It will thus be seen hat change in iongit'udinal attitude of the boat, however slight, causes an instantaneous shift in the center or magnitude of lift, producing a force which tends immediately to restore the boat to normal attitude. The result is a longitudinal stability not previously possible. a a V 1 The effect or the shifting of aerodynamic lift will be beneficial no matter new small its magnitude. However, for best results it has been found advantageous tornaiiitain a ratio. of aerodynamic to hydrodynamic lift of-at least l to 20. This is accomplishedby proper proportioning 'of the cross-sectional area of the tunnel at its mouth and at its major portion, and by the proper proportioning of the aieaor the bottom wall l8 ofthe bridge srtructiire 12, with respect to the displaeeiiie or the boat. Also, to afford a substantial shift of the center of aerodynamic lift with change ifrattitiid of the beat, it has been found preferable to extend the uniform reotangular portion of the tunnel for at least bility was so good that the iial tendency to nose up when power is applied or increased. or to nose down power is suddenly out on; was su'b staiitiau over Further, the inherentlateral-stab"lity that it did not meet over on and a large maiicouid ump from one gunv'vale to the other without producing noticea, aele rocking motion. 2

As the bot picks up speed, it mer ly rises in the water with little change or attitude until the bottoms 14, I4 ofthe floats 'r'r' erelysliifn or skid on the surfacofthe' water. This allows the-boat to move forward witheutthe necessity ofmovingl vast voli-i'rns ti water aside, as is necessaryw'ith the usual displamer'it typeti nun; the boat leaves but the slightest were eastern. Thus, it can attain surprising speeds at low power.

arsed-10o Moreover, since the'aerodynamic lift increases as the quantity of air passing through the tunnel is increased, the boat actually makes as good or better speed upwind as downwind. The lower power requirement reducesthe initial cost of the boat, as well as lowering fuel consumption and increasing its operating range. 7 Its points of deepest draft, the tips of the fin and rudder structures 26, 26, are only of the order of one foot below the surface in a boat of the size illustrated, so that it can negotiate extremely shallow waters with safety. This light draft confers the additional advantage of rendering steering unusually easy.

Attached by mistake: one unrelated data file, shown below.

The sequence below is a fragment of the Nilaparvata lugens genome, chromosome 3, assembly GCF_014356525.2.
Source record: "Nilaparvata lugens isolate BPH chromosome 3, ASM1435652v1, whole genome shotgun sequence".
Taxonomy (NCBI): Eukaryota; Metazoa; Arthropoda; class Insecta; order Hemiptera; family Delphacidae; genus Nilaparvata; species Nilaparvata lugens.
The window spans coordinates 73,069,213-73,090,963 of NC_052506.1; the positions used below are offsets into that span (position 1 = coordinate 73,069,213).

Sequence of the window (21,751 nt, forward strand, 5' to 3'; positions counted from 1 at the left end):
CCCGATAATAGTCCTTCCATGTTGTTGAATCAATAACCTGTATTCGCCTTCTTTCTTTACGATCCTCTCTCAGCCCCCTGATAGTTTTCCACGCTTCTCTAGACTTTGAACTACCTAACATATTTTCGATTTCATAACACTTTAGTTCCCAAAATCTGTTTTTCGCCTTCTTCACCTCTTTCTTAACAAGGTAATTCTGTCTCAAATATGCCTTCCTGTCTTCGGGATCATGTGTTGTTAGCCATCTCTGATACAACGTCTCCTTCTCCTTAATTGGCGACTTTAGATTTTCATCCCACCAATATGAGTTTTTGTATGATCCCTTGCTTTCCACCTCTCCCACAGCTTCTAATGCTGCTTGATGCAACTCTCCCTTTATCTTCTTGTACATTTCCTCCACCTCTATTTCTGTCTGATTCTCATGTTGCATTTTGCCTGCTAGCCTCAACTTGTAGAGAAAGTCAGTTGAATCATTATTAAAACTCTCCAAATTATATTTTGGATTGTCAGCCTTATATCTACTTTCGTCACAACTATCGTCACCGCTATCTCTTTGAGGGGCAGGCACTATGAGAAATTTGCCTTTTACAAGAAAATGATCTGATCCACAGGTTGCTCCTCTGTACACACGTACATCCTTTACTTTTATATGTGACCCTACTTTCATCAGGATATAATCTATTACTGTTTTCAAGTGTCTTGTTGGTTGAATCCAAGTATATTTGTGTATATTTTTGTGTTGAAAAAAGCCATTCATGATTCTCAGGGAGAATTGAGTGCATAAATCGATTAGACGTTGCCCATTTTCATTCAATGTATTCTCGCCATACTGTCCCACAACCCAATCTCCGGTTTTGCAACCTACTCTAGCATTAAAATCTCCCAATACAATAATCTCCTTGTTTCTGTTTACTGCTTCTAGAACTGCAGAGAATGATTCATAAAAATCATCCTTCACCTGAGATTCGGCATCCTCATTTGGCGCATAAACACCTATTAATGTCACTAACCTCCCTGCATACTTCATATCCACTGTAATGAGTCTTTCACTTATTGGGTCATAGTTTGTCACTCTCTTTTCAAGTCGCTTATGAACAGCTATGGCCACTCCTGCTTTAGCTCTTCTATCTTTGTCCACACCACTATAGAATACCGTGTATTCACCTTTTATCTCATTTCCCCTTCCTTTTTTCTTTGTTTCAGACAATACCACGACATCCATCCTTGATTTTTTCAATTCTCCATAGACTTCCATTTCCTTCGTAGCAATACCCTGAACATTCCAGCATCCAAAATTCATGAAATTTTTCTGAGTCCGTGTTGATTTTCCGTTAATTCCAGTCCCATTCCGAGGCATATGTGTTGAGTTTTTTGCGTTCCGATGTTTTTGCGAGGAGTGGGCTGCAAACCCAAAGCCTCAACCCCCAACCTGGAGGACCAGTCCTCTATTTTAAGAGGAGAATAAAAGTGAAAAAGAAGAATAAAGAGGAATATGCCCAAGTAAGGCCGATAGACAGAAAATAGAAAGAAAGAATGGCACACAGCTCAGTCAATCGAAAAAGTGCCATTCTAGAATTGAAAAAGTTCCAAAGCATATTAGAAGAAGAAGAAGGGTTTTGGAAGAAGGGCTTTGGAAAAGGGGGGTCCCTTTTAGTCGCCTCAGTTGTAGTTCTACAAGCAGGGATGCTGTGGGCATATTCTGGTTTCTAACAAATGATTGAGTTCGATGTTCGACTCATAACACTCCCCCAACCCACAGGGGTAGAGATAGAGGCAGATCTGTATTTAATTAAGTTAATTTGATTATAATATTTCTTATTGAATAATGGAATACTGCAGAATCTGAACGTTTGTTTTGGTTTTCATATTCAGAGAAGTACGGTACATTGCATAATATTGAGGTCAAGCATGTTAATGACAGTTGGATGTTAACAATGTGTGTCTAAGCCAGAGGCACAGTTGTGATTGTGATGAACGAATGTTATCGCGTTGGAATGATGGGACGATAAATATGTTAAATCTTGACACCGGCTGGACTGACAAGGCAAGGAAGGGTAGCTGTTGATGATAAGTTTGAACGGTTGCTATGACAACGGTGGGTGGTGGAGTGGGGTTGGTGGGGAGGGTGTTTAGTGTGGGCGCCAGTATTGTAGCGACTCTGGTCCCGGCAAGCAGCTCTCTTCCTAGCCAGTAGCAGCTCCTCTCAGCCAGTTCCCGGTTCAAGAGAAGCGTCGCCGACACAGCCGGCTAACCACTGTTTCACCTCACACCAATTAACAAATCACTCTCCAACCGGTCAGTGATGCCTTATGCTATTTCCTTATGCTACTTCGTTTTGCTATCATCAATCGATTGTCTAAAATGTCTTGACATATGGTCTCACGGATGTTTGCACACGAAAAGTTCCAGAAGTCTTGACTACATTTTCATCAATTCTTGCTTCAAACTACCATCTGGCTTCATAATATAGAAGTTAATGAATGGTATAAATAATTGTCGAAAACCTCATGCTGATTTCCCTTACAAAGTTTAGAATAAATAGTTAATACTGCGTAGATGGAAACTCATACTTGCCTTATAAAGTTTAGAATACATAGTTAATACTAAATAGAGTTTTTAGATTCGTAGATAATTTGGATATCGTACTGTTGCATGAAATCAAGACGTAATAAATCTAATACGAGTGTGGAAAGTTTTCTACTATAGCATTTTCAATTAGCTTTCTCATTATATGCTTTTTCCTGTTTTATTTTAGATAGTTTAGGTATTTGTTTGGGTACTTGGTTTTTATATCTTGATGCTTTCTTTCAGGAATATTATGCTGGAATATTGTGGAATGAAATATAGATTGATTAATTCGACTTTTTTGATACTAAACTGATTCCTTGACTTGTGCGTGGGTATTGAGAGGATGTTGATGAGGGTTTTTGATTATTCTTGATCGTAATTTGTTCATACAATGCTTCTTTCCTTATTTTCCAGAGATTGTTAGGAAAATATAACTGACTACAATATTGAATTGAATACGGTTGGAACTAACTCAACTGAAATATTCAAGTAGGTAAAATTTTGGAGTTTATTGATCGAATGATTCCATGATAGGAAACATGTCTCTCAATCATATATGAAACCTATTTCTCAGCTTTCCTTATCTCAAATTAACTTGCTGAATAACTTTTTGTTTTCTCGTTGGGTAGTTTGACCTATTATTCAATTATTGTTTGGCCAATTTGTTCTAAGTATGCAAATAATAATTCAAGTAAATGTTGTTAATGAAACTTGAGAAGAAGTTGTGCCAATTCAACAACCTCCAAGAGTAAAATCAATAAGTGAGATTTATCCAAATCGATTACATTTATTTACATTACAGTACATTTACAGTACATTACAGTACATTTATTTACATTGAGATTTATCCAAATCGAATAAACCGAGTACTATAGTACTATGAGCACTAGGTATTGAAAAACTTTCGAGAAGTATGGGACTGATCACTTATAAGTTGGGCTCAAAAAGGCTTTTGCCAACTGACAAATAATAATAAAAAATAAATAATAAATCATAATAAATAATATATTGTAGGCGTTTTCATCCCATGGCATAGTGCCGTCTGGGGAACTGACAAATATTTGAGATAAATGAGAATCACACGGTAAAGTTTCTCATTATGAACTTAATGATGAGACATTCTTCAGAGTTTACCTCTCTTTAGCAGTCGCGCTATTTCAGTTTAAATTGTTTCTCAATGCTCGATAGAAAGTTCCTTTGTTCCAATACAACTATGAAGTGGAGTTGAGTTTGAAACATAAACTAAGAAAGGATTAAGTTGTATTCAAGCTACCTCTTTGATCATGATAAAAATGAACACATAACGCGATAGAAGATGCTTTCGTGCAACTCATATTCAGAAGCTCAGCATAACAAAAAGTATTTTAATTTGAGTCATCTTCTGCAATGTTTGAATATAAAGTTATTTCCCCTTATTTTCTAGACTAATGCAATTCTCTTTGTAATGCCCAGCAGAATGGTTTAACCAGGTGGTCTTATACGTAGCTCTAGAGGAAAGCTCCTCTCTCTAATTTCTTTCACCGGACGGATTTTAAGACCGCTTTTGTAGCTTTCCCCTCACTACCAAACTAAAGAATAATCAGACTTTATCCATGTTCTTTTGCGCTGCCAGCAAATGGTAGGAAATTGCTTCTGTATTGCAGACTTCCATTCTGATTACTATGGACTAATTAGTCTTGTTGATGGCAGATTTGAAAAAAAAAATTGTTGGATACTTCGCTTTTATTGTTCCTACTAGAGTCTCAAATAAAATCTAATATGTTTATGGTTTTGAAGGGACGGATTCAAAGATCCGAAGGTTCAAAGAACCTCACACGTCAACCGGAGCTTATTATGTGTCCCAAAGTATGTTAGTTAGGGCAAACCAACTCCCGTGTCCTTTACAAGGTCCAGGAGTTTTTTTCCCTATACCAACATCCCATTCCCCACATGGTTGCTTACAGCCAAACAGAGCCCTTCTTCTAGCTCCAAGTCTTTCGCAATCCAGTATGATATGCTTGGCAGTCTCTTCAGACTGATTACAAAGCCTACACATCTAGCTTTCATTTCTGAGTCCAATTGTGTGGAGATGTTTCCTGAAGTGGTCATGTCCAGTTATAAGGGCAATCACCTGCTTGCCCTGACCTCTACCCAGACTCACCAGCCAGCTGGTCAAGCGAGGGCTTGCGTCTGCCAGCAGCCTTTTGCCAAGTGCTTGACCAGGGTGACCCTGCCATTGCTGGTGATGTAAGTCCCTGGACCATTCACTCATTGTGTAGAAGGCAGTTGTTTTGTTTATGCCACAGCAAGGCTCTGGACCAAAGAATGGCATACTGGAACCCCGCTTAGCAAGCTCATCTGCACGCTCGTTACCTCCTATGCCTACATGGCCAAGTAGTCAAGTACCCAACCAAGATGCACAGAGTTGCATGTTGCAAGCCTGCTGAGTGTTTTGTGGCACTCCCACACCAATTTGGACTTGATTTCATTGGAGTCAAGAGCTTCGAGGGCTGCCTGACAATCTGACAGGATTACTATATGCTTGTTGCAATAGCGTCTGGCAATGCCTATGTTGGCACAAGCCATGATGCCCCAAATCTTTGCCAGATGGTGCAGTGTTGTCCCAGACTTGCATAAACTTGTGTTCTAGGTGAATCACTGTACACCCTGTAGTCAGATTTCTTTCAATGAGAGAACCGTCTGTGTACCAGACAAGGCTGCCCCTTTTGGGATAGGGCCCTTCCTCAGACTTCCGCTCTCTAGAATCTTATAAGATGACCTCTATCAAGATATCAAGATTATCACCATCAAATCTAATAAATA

The light draft and the conformation of the floats l0, III which adapt them for planing both longitudinally and laterally also provides the advantage of excellent static directional stability. It is well known that a quartering sea, wherein the horizontal wave motion has a component transverse to the boat, causes a boat having the conventional displacement type hull to yaw, because such a hull presents a large area to the waves and is necessarily carried with them to some extent. With the present hull, however, the transversely moving waves slide beneath the shallow bottoms of the floats I 0, l, and the craft is not carried off course.